by Henry James
Catherine is a young woman living in New York City with her father in the 19th century. She is a plain sweet girl who has had a cold upbringing. After her mother died in childbirth her father never recovered. He married out of love and her death broke his spirit forever. The result was a distant parent who treated Catherine with a mild objective interest at best.
As Catherine grows older she begins to attend parties and at one she meets the charming Morris Townsend. His immediate interest in her and his passionate attitude sweeps her off her feet. Her father, Dr. Sloper, forbids the match, believing Morris to be interested in her only for her money.
The novel is an opera of subtlety. In the first half we aren’t sure of Morris’ true intentions. We aren’t sure of the depth of Catherine’s feelings and we aren’t sure if her father’s suspicions are justified or if they’re a product of his controlling nature. There’s never a big reveal, just a series of quiet scenes that reveal the individuals’ true character.
Dr. Sloper’s sister, Mrs. Lavinia Penniman (a widow), lives with them and creates a strange dynamic. She thrives on drama and she pushes her own romantic notions on both Morris and Catherine, tainting Catherine’s judgment and unnecessarily pushing herself into the middle of their courtship.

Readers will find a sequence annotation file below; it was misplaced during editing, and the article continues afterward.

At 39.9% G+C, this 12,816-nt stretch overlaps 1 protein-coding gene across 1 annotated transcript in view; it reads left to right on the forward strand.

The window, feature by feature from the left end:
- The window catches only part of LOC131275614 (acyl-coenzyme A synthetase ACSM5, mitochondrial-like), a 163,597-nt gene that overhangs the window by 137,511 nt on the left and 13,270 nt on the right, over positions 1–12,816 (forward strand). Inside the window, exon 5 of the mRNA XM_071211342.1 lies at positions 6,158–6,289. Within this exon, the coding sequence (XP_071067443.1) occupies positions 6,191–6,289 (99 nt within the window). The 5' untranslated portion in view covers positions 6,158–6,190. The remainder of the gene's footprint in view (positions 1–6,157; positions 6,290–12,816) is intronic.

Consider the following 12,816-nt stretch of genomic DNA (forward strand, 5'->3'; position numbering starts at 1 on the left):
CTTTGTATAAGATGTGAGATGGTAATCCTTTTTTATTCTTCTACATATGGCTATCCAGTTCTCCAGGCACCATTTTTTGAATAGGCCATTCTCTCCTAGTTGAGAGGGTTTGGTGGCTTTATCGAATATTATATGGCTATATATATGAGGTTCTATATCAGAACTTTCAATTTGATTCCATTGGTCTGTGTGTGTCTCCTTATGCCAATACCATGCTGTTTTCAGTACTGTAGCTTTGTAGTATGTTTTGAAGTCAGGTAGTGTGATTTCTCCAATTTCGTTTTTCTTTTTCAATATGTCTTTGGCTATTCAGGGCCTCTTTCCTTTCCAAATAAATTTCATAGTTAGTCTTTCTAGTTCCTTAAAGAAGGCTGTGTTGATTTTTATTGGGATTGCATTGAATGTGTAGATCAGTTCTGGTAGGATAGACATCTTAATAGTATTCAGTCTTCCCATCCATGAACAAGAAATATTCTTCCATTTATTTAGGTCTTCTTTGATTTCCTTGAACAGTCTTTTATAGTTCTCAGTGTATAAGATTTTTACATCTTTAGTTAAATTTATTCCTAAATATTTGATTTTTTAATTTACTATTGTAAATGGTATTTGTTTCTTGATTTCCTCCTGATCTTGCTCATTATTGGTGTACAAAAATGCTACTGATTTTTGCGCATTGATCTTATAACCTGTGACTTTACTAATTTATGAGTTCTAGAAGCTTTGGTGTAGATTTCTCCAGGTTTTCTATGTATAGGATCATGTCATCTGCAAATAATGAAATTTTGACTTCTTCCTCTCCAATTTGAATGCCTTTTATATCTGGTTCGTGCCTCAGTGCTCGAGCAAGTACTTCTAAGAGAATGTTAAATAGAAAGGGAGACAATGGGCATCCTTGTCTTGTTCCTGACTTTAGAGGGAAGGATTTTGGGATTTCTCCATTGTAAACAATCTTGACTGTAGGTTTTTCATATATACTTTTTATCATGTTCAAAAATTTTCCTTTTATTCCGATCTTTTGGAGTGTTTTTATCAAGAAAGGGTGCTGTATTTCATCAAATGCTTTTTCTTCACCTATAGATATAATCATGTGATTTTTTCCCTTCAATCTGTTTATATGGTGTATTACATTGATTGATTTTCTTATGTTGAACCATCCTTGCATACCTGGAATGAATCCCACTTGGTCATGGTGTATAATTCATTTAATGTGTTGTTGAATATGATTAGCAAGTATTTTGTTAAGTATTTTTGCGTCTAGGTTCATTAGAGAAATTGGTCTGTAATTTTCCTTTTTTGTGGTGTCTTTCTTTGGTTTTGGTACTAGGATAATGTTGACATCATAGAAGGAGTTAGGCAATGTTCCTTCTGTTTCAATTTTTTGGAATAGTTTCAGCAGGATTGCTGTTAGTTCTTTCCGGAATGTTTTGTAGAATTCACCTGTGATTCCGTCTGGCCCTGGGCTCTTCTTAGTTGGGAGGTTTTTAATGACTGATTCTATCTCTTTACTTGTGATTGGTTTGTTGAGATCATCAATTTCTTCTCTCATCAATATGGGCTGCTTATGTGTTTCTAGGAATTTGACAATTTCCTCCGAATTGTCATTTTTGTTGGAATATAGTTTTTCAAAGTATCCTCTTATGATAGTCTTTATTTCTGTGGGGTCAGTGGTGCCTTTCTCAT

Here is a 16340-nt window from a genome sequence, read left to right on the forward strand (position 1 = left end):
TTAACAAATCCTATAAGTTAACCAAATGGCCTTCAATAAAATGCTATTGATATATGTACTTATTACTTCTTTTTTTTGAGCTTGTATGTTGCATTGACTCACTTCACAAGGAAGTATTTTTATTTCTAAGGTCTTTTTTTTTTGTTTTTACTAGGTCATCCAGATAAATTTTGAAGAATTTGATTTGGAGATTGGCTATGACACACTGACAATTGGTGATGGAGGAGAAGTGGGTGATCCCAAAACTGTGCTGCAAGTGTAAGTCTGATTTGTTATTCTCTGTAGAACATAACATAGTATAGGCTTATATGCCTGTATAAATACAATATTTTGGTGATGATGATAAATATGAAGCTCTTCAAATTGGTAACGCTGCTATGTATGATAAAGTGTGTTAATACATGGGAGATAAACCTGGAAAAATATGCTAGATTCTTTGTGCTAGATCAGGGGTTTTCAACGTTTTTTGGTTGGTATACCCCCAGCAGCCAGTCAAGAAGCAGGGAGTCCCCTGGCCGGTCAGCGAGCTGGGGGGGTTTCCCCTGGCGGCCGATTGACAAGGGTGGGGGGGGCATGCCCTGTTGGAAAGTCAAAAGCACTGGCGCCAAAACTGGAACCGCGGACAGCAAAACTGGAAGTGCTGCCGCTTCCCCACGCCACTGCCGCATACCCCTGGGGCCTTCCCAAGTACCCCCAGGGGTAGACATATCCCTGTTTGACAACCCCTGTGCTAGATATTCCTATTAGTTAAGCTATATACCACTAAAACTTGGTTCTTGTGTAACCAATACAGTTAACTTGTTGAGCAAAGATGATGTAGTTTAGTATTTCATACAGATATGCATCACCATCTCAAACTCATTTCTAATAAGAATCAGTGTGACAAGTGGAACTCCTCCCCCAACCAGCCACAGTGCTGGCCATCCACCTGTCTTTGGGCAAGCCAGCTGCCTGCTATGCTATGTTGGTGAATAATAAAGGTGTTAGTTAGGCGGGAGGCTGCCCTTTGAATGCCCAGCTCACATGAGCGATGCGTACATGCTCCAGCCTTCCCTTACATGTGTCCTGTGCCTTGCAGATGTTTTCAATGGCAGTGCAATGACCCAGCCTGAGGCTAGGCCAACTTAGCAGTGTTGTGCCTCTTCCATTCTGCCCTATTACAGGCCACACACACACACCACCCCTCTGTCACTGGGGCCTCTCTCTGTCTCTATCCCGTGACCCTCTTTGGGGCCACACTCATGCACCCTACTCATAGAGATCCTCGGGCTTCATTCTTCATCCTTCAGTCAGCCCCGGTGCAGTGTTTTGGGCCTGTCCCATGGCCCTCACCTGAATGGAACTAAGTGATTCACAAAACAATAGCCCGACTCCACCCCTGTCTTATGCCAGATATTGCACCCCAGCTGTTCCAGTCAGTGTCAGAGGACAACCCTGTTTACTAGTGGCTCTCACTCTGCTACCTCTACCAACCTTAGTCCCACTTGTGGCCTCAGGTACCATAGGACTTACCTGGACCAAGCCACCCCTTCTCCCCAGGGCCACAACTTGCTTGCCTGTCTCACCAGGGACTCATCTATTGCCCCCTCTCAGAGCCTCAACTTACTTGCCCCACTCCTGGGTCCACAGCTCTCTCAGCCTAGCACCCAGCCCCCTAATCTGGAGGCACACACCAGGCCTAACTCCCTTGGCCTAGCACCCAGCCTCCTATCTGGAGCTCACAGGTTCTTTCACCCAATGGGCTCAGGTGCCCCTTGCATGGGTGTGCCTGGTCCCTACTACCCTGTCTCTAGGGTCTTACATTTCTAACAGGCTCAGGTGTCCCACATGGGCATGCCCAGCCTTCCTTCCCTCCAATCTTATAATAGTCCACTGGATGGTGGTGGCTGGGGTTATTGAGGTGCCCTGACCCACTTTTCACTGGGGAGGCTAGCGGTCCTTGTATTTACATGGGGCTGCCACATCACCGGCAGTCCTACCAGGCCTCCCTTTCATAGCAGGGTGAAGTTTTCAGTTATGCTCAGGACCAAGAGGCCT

For me, the most interesting aspect of the book is Catherine’s nature and her evolution throughout the story. She kept her emotions tucked deep inside her, showing little of how she truly felt. As she matures and the plot unfolds she continues to stand strong. The suspense comes from inaction, a slow burn towards two potential outcomes. Catherine changes slowly; she begins to take pride in her obstinacy and finds the courage to stand up to her father. By the end of the book she may be living a lonely life, but she has found the strength to resist Morris.
The moment when Morris’ sister tells Catherine’s father not to let her marry her brother is a turning point. That’s the moment we truly begin to suspect Morris for being the shallow selfish man he is.
As we get to know her father, even if he is dismissive and condescending to her, I felt like he really did have her best interests at heart. He became so callous towards the world after his wife died that he didn’t understand how to be compassionate anymore. He whisks her off to tour Europe for months in a vain effort to make her forget him.
BOTTOM LINE: I liked this one more than I thought I would. There’s no major action, but watching Catherine slowly grow strong under the circumstances was beautifully done.
“He walked under the weight of this very private censure for the rest of his days, and bore forever the scars of a castigation to which the strongest hand he knew had treated him on the night that followed his wife's death.”
“…it seemed to her that a mask had suddenly fallen from his face.”